In two recent rulings, the Supreme Court made an important ruling in favor of private investors with French shares in their investment portfolio.

Double taxation French dividends - Seeds of Law

1. What preceded

For many years, private investors holding French shares faced double taxation on dividends obtained from these French shares. 

Initially, a French withholding tax is withheld at a rate of 12.8% (since 2018). Belgian withholding tax amounting to 30% is then also deducted from the balance. In this way, from a gross dividend of EUR 100, only EUR 61.04 is finally left (the total tax burden is therefore EUR 38.96 : EUR 12.8 + EUR 26.16).

However, in the double taxation treaty entered into between Belgium and France back in 1964, arrangements were made to avoid such double taxation. Specifically, it was agreed that Belgium would have to credit a fixed part of the Foreign Tax, the so-called FBB, against the Belgian withholding tax. The FBB is at least 15% of the net amount of the dividend (regardless of the actual French withholding tax withheld). In practice, for the above-mentioned example, this would mean that the Belgian withholding tax of EUR 26.16 (EUR 87.2 x 30%) would be reduced by an FBB of 15% or EUR 13.08 (EUR 87.2 x 15%). As a result, the tax burden on French dividends falls from 38.96% to 25.88% (12.8 + (26.16 - 13.08)), ultimately making it even lower than the 30% tax burden on Belgian dividends.

However, the FBB credit was abolished for private investors in 1988. Several investors refused to accept this abolition and relied directly on the aforementioned double taxation treaty to do so. A real procedural battle followed.

In two judgments of 2017 and 2020, the Supreme Court confirmed that, as a matter of principle, private investors are entitled to the FBB credit and that, because of the primacy of international law over national law, a rule of Belgian domestic law that would abolish this right cannot be taken into account.

In a Circular letter of 2021, the finance minister subsequently announced that his administration would abide by this jurisprudence, albeit with the necessary (debatable) reservations. Thus, the Circular letter revealed that the FBB credit would be allowed only on condition that the dividends in question were declared in the personal income tax return under the appropriate headings.

For dividends received in a foreign account, this condition does not normally pose a problem. After all, such dividends have to be declared in the tax return under code 1444-11/2444-78. 

For dividends received in a Belgian account, however, this condition is not self-evident. Because of the intervention of a Belgian bank, Belgian withholding tax will be deducted from these dividends. This levy is discharging, which means that there is no obligation to declare these dividends in the tax return.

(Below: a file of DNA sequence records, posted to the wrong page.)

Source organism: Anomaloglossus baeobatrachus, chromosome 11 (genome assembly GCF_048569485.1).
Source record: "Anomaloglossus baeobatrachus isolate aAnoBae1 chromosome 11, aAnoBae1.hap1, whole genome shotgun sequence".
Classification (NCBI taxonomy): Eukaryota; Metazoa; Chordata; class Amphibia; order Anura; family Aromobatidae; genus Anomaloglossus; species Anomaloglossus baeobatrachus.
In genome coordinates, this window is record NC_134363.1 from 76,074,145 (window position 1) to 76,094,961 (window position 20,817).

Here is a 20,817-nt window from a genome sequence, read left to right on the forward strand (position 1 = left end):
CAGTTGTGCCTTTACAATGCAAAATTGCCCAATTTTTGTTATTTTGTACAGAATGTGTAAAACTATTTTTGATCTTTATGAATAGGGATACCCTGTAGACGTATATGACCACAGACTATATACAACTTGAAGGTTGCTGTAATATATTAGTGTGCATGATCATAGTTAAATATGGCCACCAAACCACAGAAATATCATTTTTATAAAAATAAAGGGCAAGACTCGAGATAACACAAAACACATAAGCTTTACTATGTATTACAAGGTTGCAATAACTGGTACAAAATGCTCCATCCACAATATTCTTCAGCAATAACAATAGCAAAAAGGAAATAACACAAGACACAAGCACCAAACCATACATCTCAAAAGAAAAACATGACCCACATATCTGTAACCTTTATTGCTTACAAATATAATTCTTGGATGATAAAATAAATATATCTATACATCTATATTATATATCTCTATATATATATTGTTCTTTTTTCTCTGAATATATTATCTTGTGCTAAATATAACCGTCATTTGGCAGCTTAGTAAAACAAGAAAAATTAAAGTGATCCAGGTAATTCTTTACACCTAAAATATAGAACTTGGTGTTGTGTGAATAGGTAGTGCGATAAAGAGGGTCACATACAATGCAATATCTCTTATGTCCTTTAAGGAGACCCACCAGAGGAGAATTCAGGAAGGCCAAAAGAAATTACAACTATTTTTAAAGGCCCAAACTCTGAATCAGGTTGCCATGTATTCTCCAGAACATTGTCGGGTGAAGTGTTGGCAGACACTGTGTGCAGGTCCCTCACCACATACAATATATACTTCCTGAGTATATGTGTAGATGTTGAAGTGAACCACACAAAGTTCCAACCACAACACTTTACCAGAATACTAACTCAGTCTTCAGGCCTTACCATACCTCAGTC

Since the period to file an objection in the personal income tax (at that time 6 months counting from the third working day from the date of sending the assessment notice) had mostly expired, it was opted in this situation to file an objection in the withholding tax. After all, the time limit for this is 5 years from 1 January of the year in which the withholding tax was withheld. 

However, such an objection was invariably rejected. Indeed, the tax administration was of the opinion that the FBB is at most creditable against personal income tax and not at all against withholding tax (which is a different tax). This explains the finance minister's aforementioned position that a taxpayer would only be entitled to the FBB credit if he declared his French dividends in his tax return. 

2. The Supreme Court agrees with the taxpayer

This position too has now been rejected by the Supreme Court in two recent judgments. In these judgments, the Court again referred to the primacy of the Belgian-French double taxation treaty under which Belgium is obliged to deduct a minimum creditable amount of FBB from the tax due in Belgium, regardless of the method of taxation of the tax due in Belgium.

3. Practical tips for the private investor

This case law is initially positive for taxpayers who have already initiated proceedings in the past to enforce the FBB credit.

For those who have taken a wait-and-see approach so far, in certain cases it is not too late to still take action.

  • For French dividends received last year, the right to the FBB credit can simply be exercised via the tax return. The net amount of the dividends (i.e. amount after deduction of the French withholding tax) should be entered under code 1444-11/2444-78 (box VII, A.2.b.1). In addition, these dividends should be reported in box VII, F (income subject to special tax regime).
  • For French dividends received during the years 2020 to 2022, an objection in the withholding tax can still be filed this year.
  • For French dividends received during the years 2018 and 2019, the ex officio exemption procedure may possibly provide a solution provided the dividends in question were declared in the tax return. 

4. New double taxation treaty on the horizon

For the future, it should be taken into account that a new Belgian-French double tax treaty was signed on 9 November 2021. This new treaty no longer provides for an FBB credit. For the time being, however, this new treaty has not yet entered into force. 

Until its entry into force, private investors will therefore still be able to take advantage of the old treaty.

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Pieterjan Smeyers

Pieterjan Smeyers

Tax Partner